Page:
2012-04-24 22:07:40 GMT
Here’s a quick primer on the difference between Develop and Edit mode in ACDSee products, and how to incorporate both into your post-production workflow.
Develop mode, found in ACDSee Pro 5 and ACDSee Pro (Mac), is a non-destructive, parametric editing, RAW conversion environment. Parametric editing means that when you edit an image in Develop mode you are creating instructions for adjustments, rather than adjusting the actual pixels as you do in Edit mode. Develop mode’s non-destructive operations are entirely interwoven and interdependent and are applied in a fixed order to maximize the image quality. When working on RAW files, adjustments are applied as much as possible using the RAW image data.
Edit mode, available in both ACDSee Pro 5 and ACDSee 14, works on the image data already rendered to RGB. When switching from Develop to Edit mode with a RAW file, the full resolution image data is converted to a 16 bit RGB image with the Develop instructions applied. In Edit mode, each operation is completely independent. Edits are applied to the converted RGB data in the order that you do them. This chain editing gives you full control over the pixels allowing creative freedom to apply precise adjustments. This makes operations such as selections and blend modes possible.
Do most of your adjustments on RAW images in Develop mode, where you can work on the RAW image data. Then make your final adjustments in Edit mode, where you can apply fine-tuned adjustments on the more limited RGB image data.
For example, if you adjust the White Balance on an RAW image in Develop mode, you will be controlling the color temperature applied during the RAW conversion. Doing a white balance adjustment in Edit mode can only apply a color cast adjustment to the already rendered RGB data, reducing image quality and introducing the possibility of posterization (ie. color banding) in your image.
Develop mode allows non-destructive processing of RAW, JPEG and other file types. Start your image corrections in Develop mode where you make most of your image adjustments. Changes you make are applied to the entire image. When you make a change to a RAW image, the changes are saved in a separate file, and the original remains untouched. Every time you open the image in Develop mode, the original image opens with the changes applied. This allows non-destructive developing of your images; you can discard your Develop settings and revert back to the original image at any time.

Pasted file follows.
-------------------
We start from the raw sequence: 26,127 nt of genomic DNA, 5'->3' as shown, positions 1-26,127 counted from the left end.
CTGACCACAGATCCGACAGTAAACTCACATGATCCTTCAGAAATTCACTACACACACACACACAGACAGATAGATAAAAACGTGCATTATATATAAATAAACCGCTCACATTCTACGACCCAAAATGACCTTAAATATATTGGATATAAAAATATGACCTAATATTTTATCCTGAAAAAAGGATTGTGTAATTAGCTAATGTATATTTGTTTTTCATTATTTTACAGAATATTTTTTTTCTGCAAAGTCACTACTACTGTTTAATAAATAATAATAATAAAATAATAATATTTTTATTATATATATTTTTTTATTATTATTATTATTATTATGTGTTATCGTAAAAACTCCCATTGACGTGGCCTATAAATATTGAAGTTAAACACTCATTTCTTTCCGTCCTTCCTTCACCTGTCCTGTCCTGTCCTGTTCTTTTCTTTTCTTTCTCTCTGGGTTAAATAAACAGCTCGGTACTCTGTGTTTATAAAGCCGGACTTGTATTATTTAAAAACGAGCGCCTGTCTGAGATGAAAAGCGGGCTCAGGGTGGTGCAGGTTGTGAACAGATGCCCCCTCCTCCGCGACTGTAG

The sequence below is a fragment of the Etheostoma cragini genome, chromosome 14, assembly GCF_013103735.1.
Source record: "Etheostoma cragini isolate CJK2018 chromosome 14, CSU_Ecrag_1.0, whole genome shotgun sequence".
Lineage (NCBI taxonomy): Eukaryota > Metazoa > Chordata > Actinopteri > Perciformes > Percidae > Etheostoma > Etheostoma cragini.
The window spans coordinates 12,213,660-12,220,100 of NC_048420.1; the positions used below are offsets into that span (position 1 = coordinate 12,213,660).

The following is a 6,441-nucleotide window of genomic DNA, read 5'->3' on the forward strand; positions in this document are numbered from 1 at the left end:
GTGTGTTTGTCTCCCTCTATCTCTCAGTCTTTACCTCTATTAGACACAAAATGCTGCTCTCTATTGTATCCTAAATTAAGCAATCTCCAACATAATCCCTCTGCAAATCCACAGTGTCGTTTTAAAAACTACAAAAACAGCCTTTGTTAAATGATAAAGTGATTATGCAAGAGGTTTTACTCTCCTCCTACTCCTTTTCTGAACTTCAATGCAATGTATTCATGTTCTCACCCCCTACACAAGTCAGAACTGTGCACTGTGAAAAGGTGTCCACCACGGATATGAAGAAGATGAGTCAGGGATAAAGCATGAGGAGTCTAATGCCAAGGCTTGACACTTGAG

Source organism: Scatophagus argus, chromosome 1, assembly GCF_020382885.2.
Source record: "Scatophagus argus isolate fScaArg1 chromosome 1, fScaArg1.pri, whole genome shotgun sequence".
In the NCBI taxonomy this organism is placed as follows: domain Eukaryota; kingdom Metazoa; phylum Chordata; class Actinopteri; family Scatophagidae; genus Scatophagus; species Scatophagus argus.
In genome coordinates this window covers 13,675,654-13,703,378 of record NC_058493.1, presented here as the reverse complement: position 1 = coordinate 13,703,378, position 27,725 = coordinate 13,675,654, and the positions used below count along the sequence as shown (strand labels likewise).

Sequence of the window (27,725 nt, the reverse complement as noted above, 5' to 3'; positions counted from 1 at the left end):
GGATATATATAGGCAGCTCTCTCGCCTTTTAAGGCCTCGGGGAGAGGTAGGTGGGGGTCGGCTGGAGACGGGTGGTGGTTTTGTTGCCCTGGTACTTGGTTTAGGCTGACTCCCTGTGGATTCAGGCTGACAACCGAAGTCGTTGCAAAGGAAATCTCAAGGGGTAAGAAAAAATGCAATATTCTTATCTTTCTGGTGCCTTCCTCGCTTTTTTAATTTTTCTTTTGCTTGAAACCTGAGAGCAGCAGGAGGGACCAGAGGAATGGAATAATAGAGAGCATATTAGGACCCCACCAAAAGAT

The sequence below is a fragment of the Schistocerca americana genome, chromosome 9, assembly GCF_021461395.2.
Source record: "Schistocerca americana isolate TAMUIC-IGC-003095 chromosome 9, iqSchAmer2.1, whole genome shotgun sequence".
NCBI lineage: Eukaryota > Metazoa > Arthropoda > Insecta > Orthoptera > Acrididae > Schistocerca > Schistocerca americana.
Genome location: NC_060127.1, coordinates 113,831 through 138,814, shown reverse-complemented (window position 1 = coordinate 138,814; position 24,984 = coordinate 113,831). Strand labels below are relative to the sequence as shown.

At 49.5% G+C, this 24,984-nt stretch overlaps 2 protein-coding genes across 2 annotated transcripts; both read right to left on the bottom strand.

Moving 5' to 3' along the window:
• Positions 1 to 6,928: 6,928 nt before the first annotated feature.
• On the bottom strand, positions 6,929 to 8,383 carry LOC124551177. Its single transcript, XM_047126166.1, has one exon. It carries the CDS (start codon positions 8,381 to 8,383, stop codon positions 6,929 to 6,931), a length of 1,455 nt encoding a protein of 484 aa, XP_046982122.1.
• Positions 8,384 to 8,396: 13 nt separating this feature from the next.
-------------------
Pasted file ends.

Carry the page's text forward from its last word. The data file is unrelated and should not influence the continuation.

In Develop mode you can:
Tune the image using exposure, white balance, lighting, color, split tone and tone curves tools, or set the output color space of a RAW image.
Adjust details in your image using the sharpening, noise reduction, and chromatic aberration tools.
Fix geometry in your image using the lens distortion, rotate and straighten, perspective, vignette correction, and cropping tools.
See incredibly accurate default color, contrast and exposure right from the start of your RAW processing workflow in Develop mode.
Once your global non-destructive adjustments have been completed, you can use Edit mode to add finishing touches at the pixel level, taking advantage of the Selections tool, blend mode and special effects to further fine tune a part of an image.
In Edit mode you can:
Use the Selection tool to select and apply edits to a specific part of the image.
Remove flaws, red eye, or correct lens distortion.
Add text, watermark, borders, vignettes, special effects, and drawing tools.
Crop, flip, resize, rotate, and correct perspective and lens distortion.
Adjust lighting using the exposure, levels, auto levels, tone curves, lighting, and dodge and burn tools.
Adjust color using the White Balance, Advanced Color, Color Balance, Convert to Black & White or Split Tone tool.
Add details to your image using Sharpen, Remove Noise, Add Noise or Blur tools.
(note: not all of these editing features are available in ACDSee 14)
Special Effects Palette in Edit Mode
Do you feel uncomfortable working in the RAW?
ACDSee Pro 5 and ACDSee 14 share the same architecture and many of the same features, although Pro 5’s feature set is geared to professional photographers and advanced amateurs who shoot with a DSLR. ACDSee 14 has a simplified feature set that’s more tailored to the needs of the home or business user. The key difference between Pro 5 and ACDSee 14 is Pro 5’s ability to perform non-destructive RAW Processing in its exclusive Develop mode. This handy table can show you all the differences between Pro 5 and ACDSee 14.